Sanjay Shetty is the founder of Communities R Us Consulting Services, which helps organizations convert customers into brand advocates. Shetty has been the president of INETA APAC, a nonprofit supporting technology communities, for more than nine years. Check out his blog.

Having a brand advocate strategy is invaluable. But finding brand advocates can be tricky and there’s a lack of resources out there to teach you how to reach out to your advocates, so I’ve created my own list of ideas.

There are three primary sources for organizations to discover potential brand advocates: Internal, external and automated tools.

Internal sources of brand advocates include:

1. Loyalty program members. Regular users of your products and services are the first place to look for brand advocates. The people who often complain, or better yet, send in suggestions on how you can improve, are great potential candidates.

2. Early adopters. Some people live on the bleeding edge. They are the ones who want to be the first to check out the latest products, and as such, are in direct touch with the provider organizations. In the software industry, these early adopters are known as the beta testers.

3. Forums. Most organizations provide support forums where customers can post questions and typically other members, users of the products and services, provide answers. The forums we see today are the closest incarnation of the old bulletin board and newsgroups, where a whole lot of people went to search for answers and a bunch of passionate product lovers supported them by responding to queries. This is a fertile hunting ground to discover some of the most helpful brand advocates. You also get to invisibly observe these potential brand advocates and understand their level of expertise and passion in your products and in supporting others.

4. Employee referrals. It’s amazing how much valuable information is trapped within an organization without the organization becoming aware of it. If I were beginning to find advocates, I would first approach my internal teams, the people in the field and the customer support representatives. Starting internally provides a great advantage, as it helps you get support from all your people in adopting your brand advocate program.

5. Partners. Your partners, companies which provide solutions around your products and service providers, can be great sources as well. Most often unknown experts and brand advocates are found here. Approaching your partners as sources for brand advocates will also help cement better ties between your organizations.

External sources to find brand advocates include:

6. Social media. Social media has enabled a whole lot of people to connect and share their thoughts — whether it’s how-to videos on YouTube, or tips and links to useful content via Twitter, Facebook or LinkedIn. Similarly, bookmarking sites and sites where people can aggregate content such as Digg and StumbleUpon are invaluable sources of potential brand advocates.

7. Publications. Book authors and magazine article writers are typically experts on a particular subject and have a tendency to share information with others. In the same vein, there are a number of online aggregators of content, in which a lot of authors contribute content, including how-to articles and in-depth whitepapers. All these authors are potential brand advocates.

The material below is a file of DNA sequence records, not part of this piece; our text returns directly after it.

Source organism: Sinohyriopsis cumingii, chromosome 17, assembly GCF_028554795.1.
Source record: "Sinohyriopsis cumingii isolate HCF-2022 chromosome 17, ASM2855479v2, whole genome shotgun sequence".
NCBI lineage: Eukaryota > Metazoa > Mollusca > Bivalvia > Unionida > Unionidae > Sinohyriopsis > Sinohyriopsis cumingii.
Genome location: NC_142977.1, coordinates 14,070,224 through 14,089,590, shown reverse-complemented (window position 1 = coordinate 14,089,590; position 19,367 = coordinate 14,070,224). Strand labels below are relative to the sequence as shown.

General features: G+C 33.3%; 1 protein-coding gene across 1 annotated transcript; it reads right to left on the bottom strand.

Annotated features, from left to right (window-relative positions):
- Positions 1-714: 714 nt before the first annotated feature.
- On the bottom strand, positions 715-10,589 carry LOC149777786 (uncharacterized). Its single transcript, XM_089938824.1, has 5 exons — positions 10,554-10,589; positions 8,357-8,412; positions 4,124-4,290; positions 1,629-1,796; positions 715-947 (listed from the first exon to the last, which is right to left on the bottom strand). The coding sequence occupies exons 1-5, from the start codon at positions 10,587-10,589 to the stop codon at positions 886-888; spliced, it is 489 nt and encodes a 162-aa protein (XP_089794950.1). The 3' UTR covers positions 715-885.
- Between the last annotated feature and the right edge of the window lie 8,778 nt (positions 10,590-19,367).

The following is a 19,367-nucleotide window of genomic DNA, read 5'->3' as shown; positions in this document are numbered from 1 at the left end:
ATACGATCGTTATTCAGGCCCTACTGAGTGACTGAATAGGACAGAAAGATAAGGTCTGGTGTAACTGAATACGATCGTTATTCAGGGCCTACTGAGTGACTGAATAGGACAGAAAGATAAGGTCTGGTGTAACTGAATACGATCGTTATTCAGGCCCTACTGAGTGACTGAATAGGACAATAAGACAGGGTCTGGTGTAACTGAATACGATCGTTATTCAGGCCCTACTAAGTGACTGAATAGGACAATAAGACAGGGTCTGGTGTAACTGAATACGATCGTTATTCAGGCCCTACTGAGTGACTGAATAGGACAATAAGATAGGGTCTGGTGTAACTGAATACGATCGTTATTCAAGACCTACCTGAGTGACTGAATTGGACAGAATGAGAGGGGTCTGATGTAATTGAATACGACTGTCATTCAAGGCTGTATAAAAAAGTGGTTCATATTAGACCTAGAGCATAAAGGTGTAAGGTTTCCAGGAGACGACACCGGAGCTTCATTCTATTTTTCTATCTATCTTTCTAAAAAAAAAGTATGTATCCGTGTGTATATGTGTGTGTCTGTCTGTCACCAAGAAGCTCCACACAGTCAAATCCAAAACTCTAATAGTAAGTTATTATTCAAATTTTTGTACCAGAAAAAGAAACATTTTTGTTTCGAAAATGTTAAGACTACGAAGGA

8. Followers of A-listers. I’ve often found hidden gems among the people who participate or comment on content provided by high profile authors/bloggers/article writers — the so-called “A-Listers.” People who follow and interact with A-Listers are likely to be good candidates to be part of your brand advocate program.

9. Bloggers. I’ve specifically listed bloggers as a separate source of finding brand advocates, as I’ve observed them to be more passionate about the subjects they’re interested in than say, Twitter users or Facebook status updaters. You might find that although some bloggers are great at creating useful content, most of them may not be your typical A-lister, with a large number of followers. However, they probably have a loyal audience and can add to the positive buzz around your brand and should certainly not to be ignored.

10. Industry associations. Any industry today has a traditional industry association. Whether we’re talking about accountants, or IT experts or restaurants. Many of these associations are not-for-profit, helping the cause of that particular industry. In addition, there are associations that represent categories of professional audiences, for e.g. chief marketing officers, project managers, architects, human resource professionals etc. The members of these associations can be excellent brand advocates.

11. Community and user groups. Groups of people focused on a particular topic, who meet regularly (either in person or via online virtual meetings) are another great source for discovering brand advocates. Most of these groups are started by leaders who love to share their passion, and a lot of community members speak and share their expertise with others.

12. Podcasters. I’ve put people who produce podcasts in a separate category, as these brand advocates typically have a different kind of audience. While I’m not a big fan of listening to podcasts, I know of a whole lot of people in the technology field who are podcasters and who are listeners.

13. Q-and-A sites. There are a number of online Q-and-A sites focused on a variety of industries. These are similar to forums, but are typically run independently or as part of other social sites, such as Yahoo! Answers, LinkedIn Answers, Quora or StackOverflow , which is focused on the tech industry. Most of these sites also provide recognition in terms of badges or points indicating the most active participants, making the job of finding brand advocates easier.

14. Customer referrals. A quick way to find advocates is to ask your customers who their go-to experts are — or even their in-house experts.